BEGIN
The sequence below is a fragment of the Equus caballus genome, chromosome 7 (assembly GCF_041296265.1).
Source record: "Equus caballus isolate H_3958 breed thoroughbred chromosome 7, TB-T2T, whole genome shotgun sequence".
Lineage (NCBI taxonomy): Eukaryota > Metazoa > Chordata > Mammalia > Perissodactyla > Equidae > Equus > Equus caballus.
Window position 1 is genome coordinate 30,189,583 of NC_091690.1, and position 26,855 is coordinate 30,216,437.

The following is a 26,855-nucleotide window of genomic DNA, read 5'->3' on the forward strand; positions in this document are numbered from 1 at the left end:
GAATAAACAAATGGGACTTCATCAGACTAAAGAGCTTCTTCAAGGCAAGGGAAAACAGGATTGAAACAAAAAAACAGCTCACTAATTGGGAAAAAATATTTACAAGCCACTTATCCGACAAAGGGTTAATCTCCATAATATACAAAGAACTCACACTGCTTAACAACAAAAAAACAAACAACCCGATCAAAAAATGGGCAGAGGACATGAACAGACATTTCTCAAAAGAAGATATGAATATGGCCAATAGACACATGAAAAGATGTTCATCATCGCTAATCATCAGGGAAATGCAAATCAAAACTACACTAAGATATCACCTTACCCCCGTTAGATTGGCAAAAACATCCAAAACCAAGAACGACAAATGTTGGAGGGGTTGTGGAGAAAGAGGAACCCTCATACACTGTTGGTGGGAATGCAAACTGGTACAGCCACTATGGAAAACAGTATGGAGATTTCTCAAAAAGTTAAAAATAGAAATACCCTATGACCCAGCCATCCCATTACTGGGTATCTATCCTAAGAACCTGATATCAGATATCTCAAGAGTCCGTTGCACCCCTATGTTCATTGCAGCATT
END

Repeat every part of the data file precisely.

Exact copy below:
The sequence below is a fragment of the Equus caballus genome, chromosome 7 (assembly GCF_041296265.1).
Source record: "Equus caballus isolate H_3958 breed thoroughbred chromosome 7, TB-T2T, whole genome shotgun sequence".
Lineage (NCBI taxonomy): Eukaryota > Metazoa > Chordata > Mammalia > Perissodactyla > Equidae > Equus > Equus caballus.
Window position 1 is genome coordinate 30,189,583 of NC_091690.1, and position 26,855 is coordinate 30,216,437.

The following is a 26,855-nucleotide window of genomic DNA, read 5'->3' on the forward strand; positions in this document are numbered from 1 at the left end:
GAATAAACAAATGGGACTTCATCAGACTAAAGAGCTTCTTCAAGGCAAGGGAAAACAGGATTGAAACAAAAAAACAGCTCACTAATTGGGAAAAAATATTTACAAGCCACTTATCCGACAAAGGGTTAATCTCCATAATATACAAAGAACTCACACTGCTTAACAACAAAAAAACAAACAACCCGATCAAAAAATGGGCAGAGGACATGAACAGACATTTCTCAAAAGAAGATATGAATATGGCCAATAGACACATGAAAAGATGTTCATCATCGCTAATCATCAGGGAAATGCAAATCAAAACTACACTAAGATATCACCTTACCCCCGTTAGATTGGCAAAAACATCCAAAACCAAGAACGACAAATGTTGGAGGGGTTGTGGAGAAAGAGGAACCCTCATACACTGTTGGTGGGAATGCAAACTGGTACAGCCACTATGGAAAACAGTATGGAGATTTCTCAAAAAGTTAAAAATAGAAATACCCTATGACCCAGCCATCCCATTACTGGGTATCTATCCTAAGAACCTGATATCAGATATCTCAAGAGTCCGTTGCACCCCTATGTTCATTGCAGCATT